• Estate Tax “Portability:” Married couples can combine their personal estate tax exemptions. This means that the second spouse to die can leave property worth up to $10,860,000 free from federal estate tax. Unmarried couples do not get the “portability,” so that the second partner in a relationship to die can leave only $5,430,000 tax-free.
  • Veteran and Military Benefits: Spouses of deceased veterans are entitled to numerous benefits, including health care, death pensions, educational assistance, home loan guarantees, vocational training, and bereavement counseling. Spouses of living military personnel may be eligible for health care, family separation pay, and relocation assistance, among many other benefits. Same-sex married spouses should also be entitled to these services and benefits.
  • Tax Benefits: Filing joint income tax returns with the IRS: Filing a joint return may offer advantages over separate returns. Many unmarried couples lose thousands of dollars per year because they have to file separate tax returns with the IRS.
  • Federal Employee Benefits: Last summer, the Office of Personnel Management announced that federal employees in LGBT marriages could apply for health, dental, long-term care, life and retirement benefits.
  • Medicare: The Department of Health and Human Services said that legally married LGBT seniors on Medicare would be eligible for equal benefits and joint placement in nursing homes.
  • Immigration: The Department of Homeland Security will treat LGBT spouses equally for the purposes of obtaining a green card if the spouse is a foreign national. And the IRS has begun treating same-sex marriages equally for tax-filing purposes.

Regardless of the outcome of the case, planning is of utmost importance

If a member of the LGBT community fails to properly plan, the result can be devastating to his or her partner and family. Having no estate plan is tantamount to giving up control of one’s estate and management of one’s well-being in times of incapacity.

The need for an estate plan is critical in case of an accident or illness that renders the partner incapable of making decisions or managing his or her affairs. Without a proper estate plan, the other partner could be legally precluded from having any role in the decision-making of his or her partner’s care, managing his or her affairs, or even having access to the incapacitated partner.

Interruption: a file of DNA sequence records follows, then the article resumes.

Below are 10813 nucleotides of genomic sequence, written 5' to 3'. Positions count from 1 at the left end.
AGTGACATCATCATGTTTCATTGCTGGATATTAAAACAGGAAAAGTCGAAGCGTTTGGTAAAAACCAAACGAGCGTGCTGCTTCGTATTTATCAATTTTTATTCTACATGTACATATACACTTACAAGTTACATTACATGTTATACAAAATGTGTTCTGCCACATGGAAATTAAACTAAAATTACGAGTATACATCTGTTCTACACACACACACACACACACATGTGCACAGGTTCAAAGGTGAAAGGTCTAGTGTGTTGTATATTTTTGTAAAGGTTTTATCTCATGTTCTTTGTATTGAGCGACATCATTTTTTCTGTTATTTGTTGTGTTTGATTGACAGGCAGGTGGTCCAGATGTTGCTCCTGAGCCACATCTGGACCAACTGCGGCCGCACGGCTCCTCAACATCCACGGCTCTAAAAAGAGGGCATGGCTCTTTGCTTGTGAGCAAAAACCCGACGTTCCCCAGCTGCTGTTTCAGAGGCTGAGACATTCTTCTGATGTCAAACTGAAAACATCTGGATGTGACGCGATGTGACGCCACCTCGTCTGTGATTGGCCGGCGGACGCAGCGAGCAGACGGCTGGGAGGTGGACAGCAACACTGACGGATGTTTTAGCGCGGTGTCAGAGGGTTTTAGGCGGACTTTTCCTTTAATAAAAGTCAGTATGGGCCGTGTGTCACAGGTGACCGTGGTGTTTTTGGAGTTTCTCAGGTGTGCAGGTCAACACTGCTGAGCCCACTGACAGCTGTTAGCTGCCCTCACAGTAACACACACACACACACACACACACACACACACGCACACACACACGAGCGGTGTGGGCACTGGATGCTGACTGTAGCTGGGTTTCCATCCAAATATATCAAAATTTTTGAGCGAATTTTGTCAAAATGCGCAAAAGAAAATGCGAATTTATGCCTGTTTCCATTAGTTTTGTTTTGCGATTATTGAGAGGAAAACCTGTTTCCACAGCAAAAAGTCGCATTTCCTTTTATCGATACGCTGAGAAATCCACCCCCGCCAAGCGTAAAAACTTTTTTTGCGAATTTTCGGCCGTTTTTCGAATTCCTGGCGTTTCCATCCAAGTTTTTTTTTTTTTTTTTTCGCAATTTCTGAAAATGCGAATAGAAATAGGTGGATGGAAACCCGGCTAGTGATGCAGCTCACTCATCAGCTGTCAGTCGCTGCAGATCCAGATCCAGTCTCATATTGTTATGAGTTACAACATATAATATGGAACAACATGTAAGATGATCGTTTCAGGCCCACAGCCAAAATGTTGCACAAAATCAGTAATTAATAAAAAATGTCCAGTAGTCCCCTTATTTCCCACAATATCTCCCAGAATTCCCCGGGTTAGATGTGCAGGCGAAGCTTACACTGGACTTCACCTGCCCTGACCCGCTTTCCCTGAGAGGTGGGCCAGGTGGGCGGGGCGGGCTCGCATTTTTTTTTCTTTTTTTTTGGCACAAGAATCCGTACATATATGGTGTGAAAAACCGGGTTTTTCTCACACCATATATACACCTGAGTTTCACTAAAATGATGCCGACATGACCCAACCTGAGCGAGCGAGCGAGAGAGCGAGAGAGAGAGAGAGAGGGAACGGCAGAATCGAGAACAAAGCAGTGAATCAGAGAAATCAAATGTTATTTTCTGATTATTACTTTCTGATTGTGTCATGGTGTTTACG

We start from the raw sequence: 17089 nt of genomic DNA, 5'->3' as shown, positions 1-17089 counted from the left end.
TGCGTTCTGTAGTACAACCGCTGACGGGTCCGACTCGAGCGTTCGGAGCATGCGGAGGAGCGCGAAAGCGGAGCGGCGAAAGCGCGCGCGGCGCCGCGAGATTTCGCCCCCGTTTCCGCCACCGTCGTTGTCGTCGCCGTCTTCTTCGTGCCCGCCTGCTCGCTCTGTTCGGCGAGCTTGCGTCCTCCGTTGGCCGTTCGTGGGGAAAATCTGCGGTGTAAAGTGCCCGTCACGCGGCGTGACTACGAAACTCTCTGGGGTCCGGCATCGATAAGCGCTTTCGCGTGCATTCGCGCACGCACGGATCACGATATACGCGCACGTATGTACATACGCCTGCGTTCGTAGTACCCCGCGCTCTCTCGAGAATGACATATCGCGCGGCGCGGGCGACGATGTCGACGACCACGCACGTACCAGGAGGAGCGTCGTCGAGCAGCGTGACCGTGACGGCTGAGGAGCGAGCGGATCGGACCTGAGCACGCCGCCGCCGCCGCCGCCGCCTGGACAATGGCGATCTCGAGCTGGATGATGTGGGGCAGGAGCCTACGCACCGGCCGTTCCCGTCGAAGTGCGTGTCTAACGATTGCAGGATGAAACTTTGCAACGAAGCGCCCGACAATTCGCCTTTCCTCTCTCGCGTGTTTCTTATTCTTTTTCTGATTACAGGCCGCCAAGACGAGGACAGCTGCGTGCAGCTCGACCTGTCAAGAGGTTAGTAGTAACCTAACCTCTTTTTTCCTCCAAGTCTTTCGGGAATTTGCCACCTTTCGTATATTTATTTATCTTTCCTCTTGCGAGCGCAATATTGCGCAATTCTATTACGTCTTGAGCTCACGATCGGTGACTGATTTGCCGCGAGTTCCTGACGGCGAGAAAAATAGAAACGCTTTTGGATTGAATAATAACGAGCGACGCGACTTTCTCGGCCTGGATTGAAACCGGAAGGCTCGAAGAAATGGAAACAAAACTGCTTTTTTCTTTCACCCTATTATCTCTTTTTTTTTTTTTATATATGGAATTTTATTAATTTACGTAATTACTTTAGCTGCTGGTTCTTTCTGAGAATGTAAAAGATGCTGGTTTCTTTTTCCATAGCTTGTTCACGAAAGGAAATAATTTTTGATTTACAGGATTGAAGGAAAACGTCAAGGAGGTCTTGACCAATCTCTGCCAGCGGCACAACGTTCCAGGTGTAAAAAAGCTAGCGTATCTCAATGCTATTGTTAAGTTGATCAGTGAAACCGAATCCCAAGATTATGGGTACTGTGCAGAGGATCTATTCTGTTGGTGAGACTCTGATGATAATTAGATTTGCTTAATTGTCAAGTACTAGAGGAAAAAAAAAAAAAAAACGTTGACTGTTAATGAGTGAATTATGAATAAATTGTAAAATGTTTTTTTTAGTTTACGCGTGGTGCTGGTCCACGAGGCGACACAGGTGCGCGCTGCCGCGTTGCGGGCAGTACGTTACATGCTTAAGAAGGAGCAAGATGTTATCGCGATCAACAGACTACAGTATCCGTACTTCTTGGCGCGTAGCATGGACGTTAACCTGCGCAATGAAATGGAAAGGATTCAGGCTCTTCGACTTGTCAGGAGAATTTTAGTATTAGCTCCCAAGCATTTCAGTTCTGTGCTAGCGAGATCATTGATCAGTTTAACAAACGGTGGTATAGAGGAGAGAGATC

Proper estate planning ensures that correct strategies are used to avoid penalties, extra taxation when possible, and the court and attorney costs of probate. A Revocable Living Trust can establish the client’s domestic partner as the trustee if the client becomes incapacitated through illness or accident. The Revocable Living Trust guarantees privacy, through avoidance of probate and its process of opening court records. The Advance Medical Directive can also avoid the potential problems of the client not maintaining control over his or her health care decisions and the domestic partner not having access to his or her partner during a period of incapacitation.

While laws are changing to promote greater equality for LGBT seniors, whether you are gay or straight, if you haven’t done so, now is the time to get started with planning for your future and for your loved ones! We here at the Law Firm of Evan H. Farr, P.C. have strategies in place to help LGBT couples, whether married or not. With advance planning, each person, regardless of sexual orientation, can retain the benefit of the money, income and assets it has taken a lifetime to accumulate. If you or your loved ones have not done Long-Term Care Planning, Estate Planning, or Incapacity Planning (or had your Planning documents reviewed in the past several years), please call us as soon as possible to make an appointment for a no-cost consultation:

Fairfax Elder Law: 703-691-1888
Fredericksburg Elder Law: 540-479-1435
Rockville Elder Law: 301-519-8041
DC Elder Law: 202-587-2797